may use it, I don't give a damn!

"My wife died five days ago on this planet." He said it with vehemence,
probably imagining by some twist of thought that he was shocking,
hurting the enemy agent, whereas he actually was deliberately shocking
himself. Masochism.

"Your wife?" the agent was amazed. "I didn't know your TA observers took
wives with them."

"I'll bet you didn't know. Though, most of them don't, come to think of
it."

The agent relaxed, lighted a cigarette--an ancient habit that cropped up
in all eras.

"Men can take it," he began quietly. "Women are different. They can take
it if they want to, but it's hard to find the right woman; and even then
she must want to take it by being with the man she loves, or perhaps it
is psychological--martyring themselves to gain a subtle control of that
man, which they all want to do.

"When you get a woman who can't, or doesn't want to take it, she can
pull a beautiful crack-up. Without friends to appreciate her martyrdom,
with a husband who refuses to acknowledge it, she sometimes uses the
supreme martyrdom to gain recognition."

"Instinct tells me to slug you in the teeth," Aron said, "but apathy
forbids me."

"Couldn't it be that you refuse to slug me because you want me to keep
talking? Because you recognize the truth, that your wife committed
suicide because of the loneliness and now your devotion to state has
become meaningless? 'The Lord giveth and the Lord taketh away' was the
old maxim, but 'the State only taketh away' is the new."

There was more talk and some drinking, for the agent had conveniently
brought some choice liquor.

The next morning, after they had arisen from where they had fallen
asleep in a stupor, the agent proposed his plan. With the disgust and
despair of the hangover, the agent's biting attack on his pride and his
state, Aron listened. Later the agent was no longer the enemy, but a
partner in a deal.

       *       *       *       *       *

The next week the ships came. Twenty-seven proud cruisers of the
People's Republic; also troop and supply ships. They landed in the broad
valley on the main continent of Kligor, twenty miles from Aron's
station.

The professional fighters emerged from their tools of war, the dull
hulls of the ships and the dark uniforms lapping up the pleasant
sunshine. The only reflection was from the polished bits of metal that
hung at their sides, bits of metal that could spit destruction in ten
different forms.

They looked at the planet but did not see it, it was just their newly
gained base. They did not see the poignant beauty of the seemingly
senescent hills covered with wisps of green and bathed in blazing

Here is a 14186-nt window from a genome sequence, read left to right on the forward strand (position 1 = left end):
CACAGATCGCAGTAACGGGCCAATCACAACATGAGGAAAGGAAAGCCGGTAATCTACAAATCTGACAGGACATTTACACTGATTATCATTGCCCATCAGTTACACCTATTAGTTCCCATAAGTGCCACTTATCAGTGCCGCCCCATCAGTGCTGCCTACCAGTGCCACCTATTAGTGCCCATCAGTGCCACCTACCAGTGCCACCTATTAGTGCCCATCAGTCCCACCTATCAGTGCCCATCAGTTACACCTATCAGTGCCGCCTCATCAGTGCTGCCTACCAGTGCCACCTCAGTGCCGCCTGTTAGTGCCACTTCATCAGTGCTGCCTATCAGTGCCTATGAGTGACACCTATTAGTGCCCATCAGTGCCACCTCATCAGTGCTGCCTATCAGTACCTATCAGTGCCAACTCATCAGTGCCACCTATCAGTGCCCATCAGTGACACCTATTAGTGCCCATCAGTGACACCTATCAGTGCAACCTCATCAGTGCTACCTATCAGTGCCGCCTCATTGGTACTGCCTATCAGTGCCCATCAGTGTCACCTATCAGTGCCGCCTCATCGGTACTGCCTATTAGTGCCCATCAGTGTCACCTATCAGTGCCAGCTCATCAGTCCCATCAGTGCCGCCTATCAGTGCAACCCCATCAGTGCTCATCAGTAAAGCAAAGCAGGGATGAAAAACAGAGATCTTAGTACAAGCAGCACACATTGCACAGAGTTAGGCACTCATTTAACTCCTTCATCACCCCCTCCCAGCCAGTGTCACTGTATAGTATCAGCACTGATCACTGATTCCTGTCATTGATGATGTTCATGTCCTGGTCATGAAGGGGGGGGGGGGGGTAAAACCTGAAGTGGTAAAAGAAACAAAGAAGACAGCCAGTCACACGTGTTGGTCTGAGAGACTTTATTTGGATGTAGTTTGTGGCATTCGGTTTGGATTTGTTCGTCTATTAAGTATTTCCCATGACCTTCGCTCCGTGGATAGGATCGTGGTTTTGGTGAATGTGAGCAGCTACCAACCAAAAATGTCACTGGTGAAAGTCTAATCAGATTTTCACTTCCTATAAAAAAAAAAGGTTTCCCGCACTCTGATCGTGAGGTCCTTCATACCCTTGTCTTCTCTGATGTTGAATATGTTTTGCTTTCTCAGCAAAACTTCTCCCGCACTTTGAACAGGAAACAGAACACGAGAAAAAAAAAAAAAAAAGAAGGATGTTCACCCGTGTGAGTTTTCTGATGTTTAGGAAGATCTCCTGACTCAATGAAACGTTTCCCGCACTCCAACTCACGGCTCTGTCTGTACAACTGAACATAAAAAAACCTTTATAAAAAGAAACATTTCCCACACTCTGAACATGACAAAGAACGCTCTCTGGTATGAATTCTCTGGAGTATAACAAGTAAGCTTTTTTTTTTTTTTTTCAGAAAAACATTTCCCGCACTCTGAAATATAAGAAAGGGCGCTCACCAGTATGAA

sunshine. They only saw strategic positions, avenues of approach and
tactical advantages.

The pebble had become a pawn. War had come to Kligor. The slow, subtle
weavings of individual threads of human psychology were ripped and
snarled as the Mass Effort took over.

Conferences were held, land surveyed, machinery trundled from the
cavernous holds of supply ships and the base was begun. To the cadence
of barked orders, shuffling feet and grinding, pounding, thumping
machinery, the buildings rose, the men moved in.

There was the usual bustle of a new military operation, the normal
tension of a top-secret operation, the usual bungling and mix-up of
supplies. But there was a slightly different attitude toward the
gradually growing base. This was not a standard military location, one
that had existed for years, or an enemy one that had been captured, or
even a piece of ground that had been paid for in blasted hulks and
smashed bodies.

This gain was by treason.

Naturally then, the men felt contempt for the operation and their
contempt was manifested in sloppiness. The commanding officers would
ordinarily have become raging martinets at such lax discipline and
slovenliness, but the taint and contempt of treasonous gain was upon
them also.

This contempt was displayed openly whenever the Traitor came to the
base. Weak egos must be flattered by derision of others. They would have
killed him as a matter of course, if he hadn't been clever enough to
refuse to relinquish the secret codes which allowed the friendly ships
to pass. Torture was obsolete, for hypnosis allowed a victim to die
before he could reveal secret information.

He came every week to get free supplies and have conferences with the
Intelligence men. The Traitor would walk the freshly-laid sidewalk
boldly, his head up, his eyes flashing about to take in every new
building.

The soldiers hazed him, spitting at him, bumping into him, glaring and
swearing at him; but he always reciprocated with such a withering look
of contempt that they soon grew tired of the sport.

The worst day for the Traitor, alias Aron Myers, was when he went into
the Soldier's Club to quench his thirst of a hot day. Since it was a
week-end and there was nowhere to go on what few week-end passes were
given, the Club was packed.

In the dimmed-light atmosphere, the black uniforms made the place seem
filled with vagrant and ominous shadows with white faces. The noise was